In layman’s terms, “DeFi” refers collectively to all of the products and systems that make up a new, 21st century smart contract-powered financial system that is open to anyone for use.
So, where our financial needs have traditionally been provided by middlemen such as banks or brokerages, who require their clients to have an account, a government-issued ID, national insurance number, and proof of address up front, DeFi is made up of systems and software written on blockchains that make it possible for buyers, sellers, lenders, and borrowers to interact peer-to-peer. This means the need for KYC has effectively been replaced by the certainty of asset ownership as demonstrated by blockchain transactions.
In other words, DeFi transactions, which are typically powered by a mix of open-source technologies, blockchain, and proprietary software such as smart contracts, are facilitated entirely by a strictly software-based process rather than a company or institution.
There are a wide variety of benefits to these automated and decentralised systems, many of which stem from the removal of middlemen. The most immediate is the lack of friction, enabling instant or extremely fast transfers and the global availability of the financial products. Likewise, users can experience benefits such as much higher interest rates for deposits than generally available for traditional products, as well as more favourable terms on instantly available liquidity through crypto loans.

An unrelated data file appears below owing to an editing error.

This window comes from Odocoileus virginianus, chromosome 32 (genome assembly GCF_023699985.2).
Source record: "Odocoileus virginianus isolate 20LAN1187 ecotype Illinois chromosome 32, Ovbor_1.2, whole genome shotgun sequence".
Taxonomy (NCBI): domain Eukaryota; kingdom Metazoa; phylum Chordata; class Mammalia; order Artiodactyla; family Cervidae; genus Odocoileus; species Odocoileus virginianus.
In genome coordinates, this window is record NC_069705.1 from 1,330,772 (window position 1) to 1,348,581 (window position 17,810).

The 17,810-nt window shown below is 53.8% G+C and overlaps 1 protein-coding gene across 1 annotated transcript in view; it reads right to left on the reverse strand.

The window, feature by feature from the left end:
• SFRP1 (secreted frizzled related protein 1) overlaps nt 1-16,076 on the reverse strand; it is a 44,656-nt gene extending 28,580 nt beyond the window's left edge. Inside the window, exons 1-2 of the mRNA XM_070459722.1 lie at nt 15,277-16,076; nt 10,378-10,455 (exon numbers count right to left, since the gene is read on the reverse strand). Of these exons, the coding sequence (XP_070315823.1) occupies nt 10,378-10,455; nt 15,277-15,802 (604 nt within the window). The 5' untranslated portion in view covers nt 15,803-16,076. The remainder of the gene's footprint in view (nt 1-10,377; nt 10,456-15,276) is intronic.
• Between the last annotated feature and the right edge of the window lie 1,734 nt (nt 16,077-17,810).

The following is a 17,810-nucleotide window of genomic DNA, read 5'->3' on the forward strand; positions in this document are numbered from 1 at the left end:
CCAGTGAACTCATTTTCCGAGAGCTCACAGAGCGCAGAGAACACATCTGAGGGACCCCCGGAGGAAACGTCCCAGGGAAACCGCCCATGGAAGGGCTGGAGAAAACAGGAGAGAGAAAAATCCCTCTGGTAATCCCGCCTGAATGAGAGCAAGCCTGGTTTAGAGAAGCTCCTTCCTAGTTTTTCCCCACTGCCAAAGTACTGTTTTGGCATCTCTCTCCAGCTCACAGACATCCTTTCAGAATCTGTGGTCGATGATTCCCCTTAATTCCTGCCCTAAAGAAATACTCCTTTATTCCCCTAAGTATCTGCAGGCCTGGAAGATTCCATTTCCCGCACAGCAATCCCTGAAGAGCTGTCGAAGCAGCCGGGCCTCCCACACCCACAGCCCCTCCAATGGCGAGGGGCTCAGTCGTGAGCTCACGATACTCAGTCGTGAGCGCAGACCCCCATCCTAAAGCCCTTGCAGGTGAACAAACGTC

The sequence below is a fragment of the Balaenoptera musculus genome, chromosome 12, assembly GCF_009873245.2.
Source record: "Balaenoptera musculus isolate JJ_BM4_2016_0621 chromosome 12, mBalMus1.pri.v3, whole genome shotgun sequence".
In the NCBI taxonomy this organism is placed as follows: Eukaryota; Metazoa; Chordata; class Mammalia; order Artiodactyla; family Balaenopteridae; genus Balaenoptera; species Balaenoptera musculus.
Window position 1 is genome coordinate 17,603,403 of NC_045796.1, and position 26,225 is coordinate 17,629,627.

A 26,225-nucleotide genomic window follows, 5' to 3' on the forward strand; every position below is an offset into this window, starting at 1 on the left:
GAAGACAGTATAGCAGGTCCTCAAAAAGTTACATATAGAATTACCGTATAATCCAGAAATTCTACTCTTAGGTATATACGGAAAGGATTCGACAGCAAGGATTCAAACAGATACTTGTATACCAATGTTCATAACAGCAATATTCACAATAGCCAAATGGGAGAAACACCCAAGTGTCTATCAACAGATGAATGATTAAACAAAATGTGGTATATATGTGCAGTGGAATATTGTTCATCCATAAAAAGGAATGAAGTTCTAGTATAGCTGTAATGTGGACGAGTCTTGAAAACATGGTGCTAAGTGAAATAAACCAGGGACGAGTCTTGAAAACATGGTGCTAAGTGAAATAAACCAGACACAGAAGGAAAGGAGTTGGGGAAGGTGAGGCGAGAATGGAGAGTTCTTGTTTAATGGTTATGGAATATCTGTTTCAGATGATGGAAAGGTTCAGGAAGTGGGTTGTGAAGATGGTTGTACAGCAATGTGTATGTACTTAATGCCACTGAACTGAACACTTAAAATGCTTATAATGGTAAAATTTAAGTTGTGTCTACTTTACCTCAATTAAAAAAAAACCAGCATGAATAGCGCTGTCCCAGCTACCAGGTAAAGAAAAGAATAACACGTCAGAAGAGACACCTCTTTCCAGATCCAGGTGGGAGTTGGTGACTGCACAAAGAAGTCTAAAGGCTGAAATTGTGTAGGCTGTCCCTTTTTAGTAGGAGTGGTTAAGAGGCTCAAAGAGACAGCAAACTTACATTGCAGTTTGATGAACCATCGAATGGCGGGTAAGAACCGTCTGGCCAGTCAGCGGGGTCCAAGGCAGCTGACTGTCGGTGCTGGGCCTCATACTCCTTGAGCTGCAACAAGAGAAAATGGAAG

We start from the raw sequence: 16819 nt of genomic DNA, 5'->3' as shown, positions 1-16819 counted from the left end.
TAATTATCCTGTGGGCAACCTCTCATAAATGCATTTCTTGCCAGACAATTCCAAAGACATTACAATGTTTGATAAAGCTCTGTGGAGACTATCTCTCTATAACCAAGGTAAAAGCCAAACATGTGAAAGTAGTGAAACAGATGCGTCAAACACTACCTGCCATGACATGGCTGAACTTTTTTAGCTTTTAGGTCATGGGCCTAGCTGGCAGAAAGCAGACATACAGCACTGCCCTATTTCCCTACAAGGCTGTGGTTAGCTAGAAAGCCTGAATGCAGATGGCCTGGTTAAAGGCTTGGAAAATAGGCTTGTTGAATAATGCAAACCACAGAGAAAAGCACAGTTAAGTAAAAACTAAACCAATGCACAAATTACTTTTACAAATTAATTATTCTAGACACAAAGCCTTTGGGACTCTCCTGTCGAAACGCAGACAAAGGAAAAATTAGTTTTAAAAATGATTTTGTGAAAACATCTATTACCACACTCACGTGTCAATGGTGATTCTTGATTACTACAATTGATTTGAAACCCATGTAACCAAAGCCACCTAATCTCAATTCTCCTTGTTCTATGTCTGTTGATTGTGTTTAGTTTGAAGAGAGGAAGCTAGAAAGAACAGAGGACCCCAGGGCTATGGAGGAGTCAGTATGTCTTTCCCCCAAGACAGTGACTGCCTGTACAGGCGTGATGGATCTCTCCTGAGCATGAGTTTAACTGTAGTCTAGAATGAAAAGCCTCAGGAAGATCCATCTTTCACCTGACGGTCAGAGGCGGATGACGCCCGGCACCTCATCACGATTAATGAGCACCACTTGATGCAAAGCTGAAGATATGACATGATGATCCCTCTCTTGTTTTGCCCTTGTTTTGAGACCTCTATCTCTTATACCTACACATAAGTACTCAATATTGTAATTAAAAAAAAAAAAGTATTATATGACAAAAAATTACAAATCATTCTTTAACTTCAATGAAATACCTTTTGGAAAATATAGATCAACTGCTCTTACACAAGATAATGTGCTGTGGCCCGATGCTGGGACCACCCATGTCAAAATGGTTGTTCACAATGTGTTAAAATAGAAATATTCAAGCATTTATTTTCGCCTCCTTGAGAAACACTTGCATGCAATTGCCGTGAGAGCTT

But beyond this, DeFi can also offer a type of extremely high yield trading known as “yield farming”, which allows investors to lend their coins at much higher rates than traditional banking and investments. Likewise, it is much more accessible than traditional financial systems—after all, it can be accessed by anyone with an internet connection. It is for all of these reasons that DeFi applications have seen a massive upswing in usage in a very short space of time.